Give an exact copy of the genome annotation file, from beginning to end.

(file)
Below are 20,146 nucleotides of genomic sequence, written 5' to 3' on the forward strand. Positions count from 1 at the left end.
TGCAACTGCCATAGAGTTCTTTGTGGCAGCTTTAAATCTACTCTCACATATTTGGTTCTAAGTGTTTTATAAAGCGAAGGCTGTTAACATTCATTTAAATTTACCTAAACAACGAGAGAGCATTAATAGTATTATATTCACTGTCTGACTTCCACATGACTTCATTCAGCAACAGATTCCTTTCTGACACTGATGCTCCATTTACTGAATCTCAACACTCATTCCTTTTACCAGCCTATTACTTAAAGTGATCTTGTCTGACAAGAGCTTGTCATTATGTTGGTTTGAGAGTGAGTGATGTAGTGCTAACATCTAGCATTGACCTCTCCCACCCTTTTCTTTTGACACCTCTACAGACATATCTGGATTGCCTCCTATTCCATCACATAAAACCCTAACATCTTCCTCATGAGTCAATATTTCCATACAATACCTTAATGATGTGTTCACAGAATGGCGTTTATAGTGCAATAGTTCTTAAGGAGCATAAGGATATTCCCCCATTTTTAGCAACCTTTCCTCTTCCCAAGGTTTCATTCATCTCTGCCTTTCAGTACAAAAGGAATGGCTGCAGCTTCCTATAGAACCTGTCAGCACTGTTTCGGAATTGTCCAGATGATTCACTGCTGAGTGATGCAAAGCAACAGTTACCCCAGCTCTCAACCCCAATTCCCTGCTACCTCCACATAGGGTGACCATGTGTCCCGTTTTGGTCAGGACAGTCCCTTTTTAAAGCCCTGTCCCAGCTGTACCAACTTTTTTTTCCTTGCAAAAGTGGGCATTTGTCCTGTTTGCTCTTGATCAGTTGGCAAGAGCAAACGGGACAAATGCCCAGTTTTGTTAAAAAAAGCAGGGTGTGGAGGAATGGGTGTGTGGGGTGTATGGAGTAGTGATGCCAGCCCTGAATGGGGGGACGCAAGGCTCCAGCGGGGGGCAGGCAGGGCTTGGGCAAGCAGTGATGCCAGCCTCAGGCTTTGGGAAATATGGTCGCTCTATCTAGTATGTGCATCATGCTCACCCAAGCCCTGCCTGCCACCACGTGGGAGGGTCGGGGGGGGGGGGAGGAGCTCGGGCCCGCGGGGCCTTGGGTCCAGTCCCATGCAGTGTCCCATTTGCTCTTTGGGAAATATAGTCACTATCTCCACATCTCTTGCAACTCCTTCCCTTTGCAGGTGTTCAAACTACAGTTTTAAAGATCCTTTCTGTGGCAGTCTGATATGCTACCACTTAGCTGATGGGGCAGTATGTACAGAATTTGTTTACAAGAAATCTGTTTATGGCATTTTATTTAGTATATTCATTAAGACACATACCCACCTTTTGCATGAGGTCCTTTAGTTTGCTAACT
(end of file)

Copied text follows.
Below are 20,146 nucleotides of genomic sequence, written 5' to 3' on the forward strand. Positions count from 1 at the left end.
TGCAACTGCCATAGAGTTCTTTGTGGCAGCTTTAAATCTACTCTCACATATTTGGTTCTAAGTGTTTTATAAAGCGAAGGCTGTTAACATTCATTTAAATTTACCTAAACAACGAGAGAGCATTAATAGTATTATATTCACTGTCTGACTTCCACATGACTTCATTCAGCAACAGATTCCTTTCTGACACTGATGCTCCATTTACTGAATCTCAACACTCATTCCTTTTACCAGCCTATTACTTAAAGTGATCTTGTCTGACAAGAGCTTGTCATTATGTTGGTTTGAGAGTGAGTGATGTAGTGCTAACATCTAGCATTGACCTCTCCCACCCTTTTCTTTTGACACCTCTACAGACATATCTGGATTGCCTCCTATTCCATCACATAAAACCCTAACATCTTCCTCATGAGTCAATATTTCCATACAATACCTTAATGATGTGTTCACAGAATGGCGTTTATAGTGCAATAGTTCTTAAGGAGCATAAGGATATTCCCCCATTTTTAGCAACCTTTCCTCTTCCCAAGGTTTCATTCATCTCTGCCTTTCAGTACAAAAGGAATGGCTGCAGCTTCCTATAGAACCTGTCAGCACTGTTTCGGAATTGTCCAGATGATTCACTGCTGAGTGATGCAAAGCAACAGTTACCCCAGCTCTCAACCCCAATTCCCTGCTACCTCCACATAGGGTGACCATGTGTCCCGTTTTGGTCAGGACAGTCCCTTTTTAAAGCCCTGTCCCAGCTGTACCAACTTTTTTTTCCTTGCAAAAGTGGGCATTTGTCCTGTTTGCTCTTGATCAGTTGGCAAGAGCAAACGGGACAAATGCCCAGTTTTGTTAAAAAAAGCAGGGTGTGGAGGAATGGGTGTGTGGGGTGTATGGAGTAGTGATGCCAGCCCTGAATGGGGGGACGCAAGGCTCCAGCGGGGGGCAGGCAGGGCTTGGGCAAGCAGTGATGCCAGCCTCAGGCTTTGGGAAATATGGTCGCTCTATCTAGTATGTGCATCATGCTCACCCAAGCCCTGCCTGCCACCACGTGGGAGGGTCGGGGGGGGGGGGAGGAGCTCGGGCCCGCGGGGCCTTGGGTCCAGTCCCATGCAGTGTCCCATTTGCTCTTTGGGAAATATAGTCACTATCTCCACATCTCTTGCAACTCCTTCCCTTTGCAGGTGTTCAAACTACAGTTTTAAAGATCCTTTCTGTGGCAGTCTGATATGCTACCACTTAGCTGATGGGGCAGTATGTACAGAATTTGTTTACAAGAAATCTGTTTATGGCATTTTATTTAGTATATTCATTAAGACACATACCCACCTTTTGCATGAGGTCCTTTAGTTTGCTAACT